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The humelock hemiarthoplasty device for both primary and failed management of proximal humerus fractures: a case series.

A I, J S, S J, W S K, J H - Open Orthop J (2015)

Bottom Line: We present our experience using the Humelock hemiarthoplasty device for both primary and failed management of proximal humeral fractures.The patients in our series had multiple injuries and the device allowed early mobilization and produced good results.We suggest that this device has a role in the failure of primary and secondary management of proximal humeral fractures in a district general hospital setting.

View Article: PubMed Central - PubMed

Affiliation: Department of Trauma and Orthopaedics, Queens Hospital Romford, London, UK.

ABSTRACT
Fractures of the proximal humerus account for 4-5% of all fractures. Managing proximal humerus fractures operatively and non-operatively have their respective complications both short- and long-term. We present our experience using the Humelock hemiarthoplasty device for both primary and failed management of proximal humeral fractures. We present four different examples from ten cases that include a failure of internal fixation, a failure of intramedullary nailing, a complex case in a patient with multiple co-morbidities, and a failure of nonoperative management. The patients in our series had multiple injuries and the device allowed early mobilization and produced good results. We suggest that this device has a role in the failure of primary and secondary management of proximal humeral fractures in a district general hospital setting.

No MeSH data available.


Related in: MedlinePlus

(a) Initial injury, (b) 8 weeks later, (c) 16 weeks later, (d) intraoperative (e) 16 weeks postoperatively.
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Figure 4: (a) Initial injury, (b) 8 weeks later, (c) 16 weeks later, (d) intraoperative (e) 16 weeks postoperatively.

Mentions: With a previous history of mastectomy and axillary node clearance for breast cancer a 69-year-old lady had non-union of her left proximal humerus fracture following a fall. Initial management was nonoperative, however there was increased displacement in subsequent clinic reviews. She had a proximal humeral biopsy, which ruled out malignancy and was subsequently managed with Humelock hemiarthroplasty (Fig. 4).


The humelock hemiarthoplasty device for both primary and failed management of proximal humerus fractures: a case series.

A I, J S, S J, W S K, J H - Open Orthop J (2015)

(a) Initial injury, (b) 8 weeks later, (c) 16 weeks later, (d) intraoperative (e) 16 weeks postoperatively.
© Copyright Policy - open-access
Related In: Results  -  Collection

License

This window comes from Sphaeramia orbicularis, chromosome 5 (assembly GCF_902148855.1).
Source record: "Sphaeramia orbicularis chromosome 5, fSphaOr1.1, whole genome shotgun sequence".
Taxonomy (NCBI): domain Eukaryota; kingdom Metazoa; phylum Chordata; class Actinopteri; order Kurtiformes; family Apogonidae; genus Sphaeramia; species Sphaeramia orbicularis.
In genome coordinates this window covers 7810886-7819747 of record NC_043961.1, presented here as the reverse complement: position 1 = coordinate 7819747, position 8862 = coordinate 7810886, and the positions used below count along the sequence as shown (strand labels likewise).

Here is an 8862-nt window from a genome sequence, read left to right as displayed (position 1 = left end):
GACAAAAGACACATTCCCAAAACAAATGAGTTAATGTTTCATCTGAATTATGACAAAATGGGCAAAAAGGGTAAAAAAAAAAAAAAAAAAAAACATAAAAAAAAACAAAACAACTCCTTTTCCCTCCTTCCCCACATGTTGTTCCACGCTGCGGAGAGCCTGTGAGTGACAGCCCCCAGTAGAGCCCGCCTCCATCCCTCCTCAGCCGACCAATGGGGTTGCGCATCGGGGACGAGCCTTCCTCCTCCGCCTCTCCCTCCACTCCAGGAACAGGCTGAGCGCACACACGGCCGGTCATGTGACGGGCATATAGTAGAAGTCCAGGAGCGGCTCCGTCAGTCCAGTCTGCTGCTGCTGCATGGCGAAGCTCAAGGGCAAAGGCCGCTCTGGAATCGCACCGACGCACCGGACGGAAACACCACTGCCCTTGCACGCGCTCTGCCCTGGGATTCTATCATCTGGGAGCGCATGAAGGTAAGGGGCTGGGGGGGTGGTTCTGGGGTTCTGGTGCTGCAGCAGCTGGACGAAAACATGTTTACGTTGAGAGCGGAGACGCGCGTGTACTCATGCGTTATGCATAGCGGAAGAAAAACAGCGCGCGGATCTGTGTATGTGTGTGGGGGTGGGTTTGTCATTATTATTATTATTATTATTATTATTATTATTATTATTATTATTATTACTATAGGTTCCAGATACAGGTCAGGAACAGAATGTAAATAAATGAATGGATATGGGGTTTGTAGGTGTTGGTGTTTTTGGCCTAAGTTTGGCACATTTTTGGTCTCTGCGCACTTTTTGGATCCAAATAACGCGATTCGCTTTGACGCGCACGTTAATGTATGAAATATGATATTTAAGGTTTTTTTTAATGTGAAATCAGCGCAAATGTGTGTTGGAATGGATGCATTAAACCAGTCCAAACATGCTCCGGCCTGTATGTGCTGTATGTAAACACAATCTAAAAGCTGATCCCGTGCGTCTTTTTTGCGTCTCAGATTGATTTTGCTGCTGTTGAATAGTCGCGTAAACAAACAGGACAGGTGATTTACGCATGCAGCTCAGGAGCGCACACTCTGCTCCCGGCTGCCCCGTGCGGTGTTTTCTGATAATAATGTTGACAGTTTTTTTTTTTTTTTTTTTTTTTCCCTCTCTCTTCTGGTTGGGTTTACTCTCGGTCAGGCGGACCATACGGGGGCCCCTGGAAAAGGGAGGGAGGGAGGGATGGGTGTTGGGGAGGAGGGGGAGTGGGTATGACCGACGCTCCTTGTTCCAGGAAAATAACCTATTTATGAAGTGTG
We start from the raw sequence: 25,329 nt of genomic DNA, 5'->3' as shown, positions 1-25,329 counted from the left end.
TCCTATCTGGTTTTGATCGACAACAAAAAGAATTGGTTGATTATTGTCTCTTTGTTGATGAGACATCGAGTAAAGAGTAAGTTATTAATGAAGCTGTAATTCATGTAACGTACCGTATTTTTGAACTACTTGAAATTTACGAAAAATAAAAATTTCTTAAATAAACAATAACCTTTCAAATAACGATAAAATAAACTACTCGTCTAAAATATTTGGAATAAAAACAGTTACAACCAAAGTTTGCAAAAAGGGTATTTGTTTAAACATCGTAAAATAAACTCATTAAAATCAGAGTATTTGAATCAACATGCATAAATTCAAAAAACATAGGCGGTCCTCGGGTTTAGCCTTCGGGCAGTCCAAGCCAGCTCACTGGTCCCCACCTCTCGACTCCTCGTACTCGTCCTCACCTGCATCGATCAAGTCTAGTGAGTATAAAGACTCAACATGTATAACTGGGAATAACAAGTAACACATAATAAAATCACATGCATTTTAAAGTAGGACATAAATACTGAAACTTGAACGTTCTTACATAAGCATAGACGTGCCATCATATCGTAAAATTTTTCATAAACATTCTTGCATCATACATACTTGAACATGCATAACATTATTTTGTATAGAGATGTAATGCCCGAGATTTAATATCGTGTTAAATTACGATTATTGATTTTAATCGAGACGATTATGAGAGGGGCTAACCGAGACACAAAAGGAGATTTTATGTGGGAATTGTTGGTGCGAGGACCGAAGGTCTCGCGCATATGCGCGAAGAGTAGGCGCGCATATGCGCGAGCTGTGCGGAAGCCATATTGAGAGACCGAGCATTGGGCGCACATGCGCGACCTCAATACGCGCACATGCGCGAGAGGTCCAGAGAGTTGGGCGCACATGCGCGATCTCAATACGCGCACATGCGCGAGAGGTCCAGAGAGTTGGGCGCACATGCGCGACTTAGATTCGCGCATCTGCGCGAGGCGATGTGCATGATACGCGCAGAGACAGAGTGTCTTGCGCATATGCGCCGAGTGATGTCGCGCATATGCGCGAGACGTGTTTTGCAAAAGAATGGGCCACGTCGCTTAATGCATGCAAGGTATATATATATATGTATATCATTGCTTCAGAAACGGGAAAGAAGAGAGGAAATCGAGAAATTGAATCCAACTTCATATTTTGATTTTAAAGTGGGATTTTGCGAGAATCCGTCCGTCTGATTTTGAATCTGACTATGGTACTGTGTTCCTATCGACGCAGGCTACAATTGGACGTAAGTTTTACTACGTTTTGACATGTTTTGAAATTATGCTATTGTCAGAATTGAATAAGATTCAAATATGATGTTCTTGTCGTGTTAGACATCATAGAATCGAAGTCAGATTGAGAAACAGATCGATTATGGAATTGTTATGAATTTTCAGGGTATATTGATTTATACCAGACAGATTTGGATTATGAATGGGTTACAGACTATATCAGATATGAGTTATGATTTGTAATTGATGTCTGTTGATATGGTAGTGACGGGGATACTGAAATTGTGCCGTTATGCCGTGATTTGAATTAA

Show All Figures
getmorefigures.php?uid=PMC4321229&req=5

Figure 4: (a) Initial injury, (b) 8 weeks later, (c) 16 weeks later, (d) intraoperative (e) 16 weeks postoperatively.
Mentions: With a previous history of mastectomy and axillary node clearance for breast cancer a 69-year-old lady had non-union of her left proximal humerus fracture following a fall. Initial management was nonoperative, however there was increased displacement in subsequent clinic reviews. She had a proximal humeral biopsy, which ruled out malignancy and was subsequently managed with Humelock hemiarthroplasty (Fig. 4).

Bottom Line: We present our experience using the Humelock hemiarthoplasty device for both primary and failed management of proximal humeral fractures.The patients in our series had multiple injuries and the device allowed early mobilization and produced good results.We suggest that this device has a role in the failure of primary and secondary management of proximal humeral fractures in a district general hospital setting.

View Article: PubMed Central - PubMed

Affiliation: Department of Trauma and Orthopaedics, Queens Hospital Romford, London, UK.

ABSTRACT
Fractures of the proximal humerus account for 4-5% of all fractures. Managing proximal humerus fractures operatively and non-operatively have their respective complications both short- and long-term. We present our experience using the Humelock hemiarthoplasty device for both primary and failed management of proximal humeral fractures. We present four different examples from ten cases that include a failure of internal fixation, a failure of intramedullary nailing, a complex case in a patient with multiple co-morbidities, and a failure of nonoperative management. The patients in our series had multiple injuries and the device allowed early mobilization and produced good results. We suggest that this device has a role in the failure of primary and secondary management of proximal humeral fractures in a district general hospital setting.

No MeSH data available.


Related in: MedlinePlus